Cheung was born in Kowloon, Hong Kong, the youngest of ten children in a middle-class Hakka family. Cheung Wut Hoi (張活海), his father, was a fairly well known tailor, whose customers included American actors William Holden, Marlon Brando, and Cary Grant.[22][23][24] His parents divorced when he was quite young. While in Hong Kong, Cheung attended Rosaryhill School at Wanchai on Hong Kong Island. At age 12, he was sent to Norwich School in England.[25] He worked as a bartender at his relatives' restaurant in Southend-on-Sea and sang during the weekends. It was around this period that he chose his name, Leslie. According to Cheung, he chose this name because "I love the film Gone with the Wind. And I like Leslie Howard."[25]

In several interviews, Cheung stated he had had a fairly unhappy childhood. "I didn't have a happy childhood. Arguments, fights and we didn't live together; I was brought up by my granny."[25] "What I would say most affected me as a child, was that my parents were not at home with me. As a young kid, one could not always understand why his parents weren't at home. This made me depressed sometimes."[26]

He attended the University of Leeds where he studied textile management. He continued university at the end of his first year when his father fell ill. After his father's recovery, Cheung did not return to England to complete his studies.[23][27]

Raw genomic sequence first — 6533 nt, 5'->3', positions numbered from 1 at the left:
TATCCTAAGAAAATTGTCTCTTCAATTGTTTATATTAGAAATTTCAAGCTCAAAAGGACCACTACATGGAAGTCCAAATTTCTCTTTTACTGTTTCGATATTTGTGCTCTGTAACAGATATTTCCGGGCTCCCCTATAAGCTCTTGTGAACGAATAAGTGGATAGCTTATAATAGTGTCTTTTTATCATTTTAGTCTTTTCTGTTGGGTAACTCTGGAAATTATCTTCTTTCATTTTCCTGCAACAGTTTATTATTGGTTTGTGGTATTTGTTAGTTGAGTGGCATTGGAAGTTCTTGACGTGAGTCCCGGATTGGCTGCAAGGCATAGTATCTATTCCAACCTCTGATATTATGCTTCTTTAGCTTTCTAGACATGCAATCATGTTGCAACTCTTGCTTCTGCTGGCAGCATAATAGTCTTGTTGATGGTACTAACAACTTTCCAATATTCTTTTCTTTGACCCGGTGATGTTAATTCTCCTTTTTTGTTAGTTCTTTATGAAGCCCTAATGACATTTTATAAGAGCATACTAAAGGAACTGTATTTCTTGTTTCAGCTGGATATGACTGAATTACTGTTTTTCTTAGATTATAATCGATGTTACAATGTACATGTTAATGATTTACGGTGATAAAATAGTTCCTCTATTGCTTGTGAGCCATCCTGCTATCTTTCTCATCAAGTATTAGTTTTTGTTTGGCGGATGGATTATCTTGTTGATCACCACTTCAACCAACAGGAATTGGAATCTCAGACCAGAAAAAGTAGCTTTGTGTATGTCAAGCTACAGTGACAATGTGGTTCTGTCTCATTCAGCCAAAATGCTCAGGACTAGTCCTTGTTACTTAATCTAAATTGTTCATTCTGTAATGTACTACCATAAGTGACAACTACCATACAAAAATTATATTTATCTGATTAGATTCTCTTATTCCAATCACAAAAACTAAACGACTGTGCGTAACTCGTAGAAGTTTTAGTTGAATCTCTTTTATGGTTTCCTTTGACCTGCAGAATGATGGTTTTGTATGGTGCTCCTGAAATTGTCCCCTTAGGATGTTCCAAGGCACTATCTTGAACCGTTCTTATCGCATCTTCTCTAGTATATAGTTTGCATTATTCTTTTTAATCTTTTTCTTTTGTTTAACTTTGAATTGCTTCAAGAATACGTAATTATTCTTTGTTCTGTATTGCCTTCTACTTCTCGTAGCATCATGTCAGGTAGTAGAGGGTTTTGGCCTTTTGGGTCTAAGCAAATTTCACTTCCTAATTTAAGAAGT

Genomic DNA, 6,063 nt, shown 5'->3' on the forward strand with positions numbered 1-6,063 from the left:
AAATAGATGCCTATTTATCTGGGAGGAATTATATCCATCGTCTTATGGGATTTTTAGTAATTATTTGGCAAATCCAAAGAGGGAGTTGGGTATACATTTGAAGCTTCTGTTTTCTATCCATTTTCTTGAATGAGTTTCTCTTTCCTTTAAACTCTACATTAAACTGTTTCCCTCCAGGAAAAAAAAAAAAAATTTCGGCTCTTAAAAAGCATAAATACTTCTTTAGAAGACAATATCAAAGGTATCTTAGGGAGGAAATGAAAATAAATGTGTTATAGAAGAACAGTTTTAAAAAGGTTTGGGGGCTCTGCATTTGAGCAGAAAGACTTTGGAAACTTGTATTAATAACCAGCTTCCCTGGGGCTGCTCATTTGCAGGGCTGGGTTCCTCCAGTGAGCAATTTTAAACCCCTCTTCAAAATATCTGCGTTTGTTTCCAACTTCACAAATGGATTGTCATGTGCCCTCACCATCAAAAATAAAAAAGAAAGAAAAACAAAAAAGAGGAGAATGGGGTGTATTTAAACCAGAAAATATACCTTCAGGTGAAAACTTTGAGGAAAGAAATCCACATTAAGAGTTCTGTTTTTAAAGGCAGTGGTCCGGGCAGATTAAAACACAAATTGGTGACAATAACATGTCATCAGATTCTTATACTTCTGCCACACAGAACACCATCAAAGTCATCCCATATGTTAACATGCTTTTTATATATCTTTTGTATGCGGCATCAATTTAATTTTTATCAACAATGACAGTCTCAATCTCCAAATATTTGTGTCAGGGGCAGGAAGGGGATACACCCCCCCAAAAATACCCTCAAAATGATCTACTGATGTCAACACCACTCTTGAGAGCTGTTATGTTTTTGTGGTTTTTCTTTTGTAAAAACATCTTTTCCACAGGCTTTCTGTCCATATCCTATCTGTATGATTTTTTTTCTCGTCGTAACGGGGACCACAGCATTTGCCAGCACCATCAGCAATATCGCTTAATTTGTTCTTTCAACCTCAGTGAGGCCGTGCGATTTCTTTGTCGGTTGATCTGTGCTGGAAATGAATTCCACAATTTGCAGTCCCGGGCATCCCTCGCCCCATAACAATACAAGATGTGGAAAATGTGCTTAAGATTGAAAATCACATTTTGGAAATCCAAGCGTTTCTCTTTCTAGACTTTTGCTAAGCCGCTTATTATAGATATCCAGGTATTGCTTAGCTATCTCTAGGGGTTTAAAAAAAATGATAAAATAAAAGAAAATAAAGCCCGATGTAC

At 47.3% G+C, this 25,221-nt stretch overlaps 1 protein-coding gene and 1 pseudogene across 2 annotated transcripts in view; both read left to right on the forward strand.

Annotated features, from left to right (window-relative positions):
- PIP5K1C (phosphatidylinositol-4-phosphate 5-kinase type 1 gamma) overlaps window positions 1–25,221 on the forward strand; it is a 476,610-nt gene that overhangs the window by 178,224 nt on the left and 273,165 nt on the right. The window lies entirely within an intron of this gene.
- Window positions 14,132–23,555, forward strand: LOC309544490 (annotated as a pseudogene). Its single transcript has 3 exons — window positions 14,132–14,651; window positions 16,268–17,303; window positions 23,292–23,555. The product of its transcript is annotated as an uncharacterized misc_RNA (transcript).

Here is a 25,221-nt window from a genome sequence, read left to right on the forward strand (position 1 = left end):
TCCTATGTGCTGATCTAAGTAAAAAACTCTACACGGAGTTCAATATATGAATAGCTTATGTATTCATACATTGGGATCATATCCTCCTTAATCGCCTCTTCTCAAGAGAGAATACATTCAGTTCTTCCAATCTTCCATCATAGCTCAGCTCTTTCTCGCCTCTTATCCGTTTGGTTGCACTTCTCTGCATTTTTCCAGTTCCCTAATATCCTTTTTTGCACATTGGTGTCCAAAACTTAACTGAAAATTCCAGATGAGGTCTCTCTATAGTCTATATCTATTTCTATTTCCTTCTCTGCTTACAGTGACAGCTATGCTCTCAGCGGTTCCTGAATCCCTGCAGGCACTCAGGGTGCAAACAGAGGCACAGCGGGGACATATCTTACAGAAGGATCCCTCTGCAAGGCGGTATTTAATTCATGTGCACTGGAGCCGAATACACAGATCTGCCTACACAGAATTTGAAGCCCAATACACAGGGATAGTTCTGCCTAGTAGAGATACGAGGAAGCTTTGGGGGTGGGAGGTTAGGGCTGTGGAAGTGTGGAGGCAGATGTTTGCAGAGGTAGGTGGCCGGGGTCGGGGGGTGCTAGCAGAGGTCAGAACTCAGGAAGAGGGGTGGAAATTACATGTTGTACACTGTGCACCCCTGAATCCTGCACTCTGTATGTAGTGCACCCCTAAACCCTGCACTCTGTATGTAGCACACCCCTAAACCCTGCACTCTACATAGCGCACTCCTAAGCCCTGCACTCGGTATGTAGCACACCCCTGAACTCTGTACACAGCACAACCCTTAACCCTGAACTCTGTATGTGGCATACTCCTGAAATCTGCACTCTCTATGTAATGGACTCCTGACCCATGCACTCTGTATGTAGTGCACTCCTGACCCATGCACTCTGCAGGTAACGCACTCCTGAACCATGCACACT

He donated profits of the 1989 album Salute to the Hong Kong Academy for Performing Arts, which was named the Leslie Cheung Memorial Scholarship after his death.[28]

With the popularity of Cheung and Tam, fans of these two stars became increasingly hostile to each other, starting a long-standing conflict that soon put heavy pressure on both singers. In 1988, Alan Tam (譚詠麟) publicly quit all pop music award ceremonies. In 1989, Cheung announced his intention to retire from his music career as a singer. Cheung then set a record by being the first singer ever in Cantopop history to hold a retirement concert series Final Encounter of the Legend, which ran for 33 consecutive nights (he was 33 at the time) at Hong Kong Coliseum.

The turning point in Cheung's acting career came in 1986 with his starring role in John Woo's (吳宇森) A Better Tomorrow,[29] which broke Hong Kong's box office record. In the following years Cheung was praised for his performances in films which found popularity with audiences worldwide, including A Chinese Ghost Story (1987), Rouge (1987) and Wong Kar-Wai's Days of Being Wild (1991).[30]

Although Cheung quit his career as a pop singer from 1989 to 1995, he continued his music career as a composer. He composed more than ten songs during that time. In 1993, he won Best Original Movie Song Award from Golden Horse Film Festival for the theme song Red Cheek, White Hair to the movie The Bride with White Hair (as a composer). In 1995, he composed all three theme songs for the film The Phantom Lover. As a composer, Cheung won four nominations for Best Original Movie Song Award at the Golden Horse Film Festival and Awards and two nominations for Best Original Film Song at the Hong Kong Film Awards. In 1998, he was a member of the jury at the 48th Berlin International Film Festival.[31]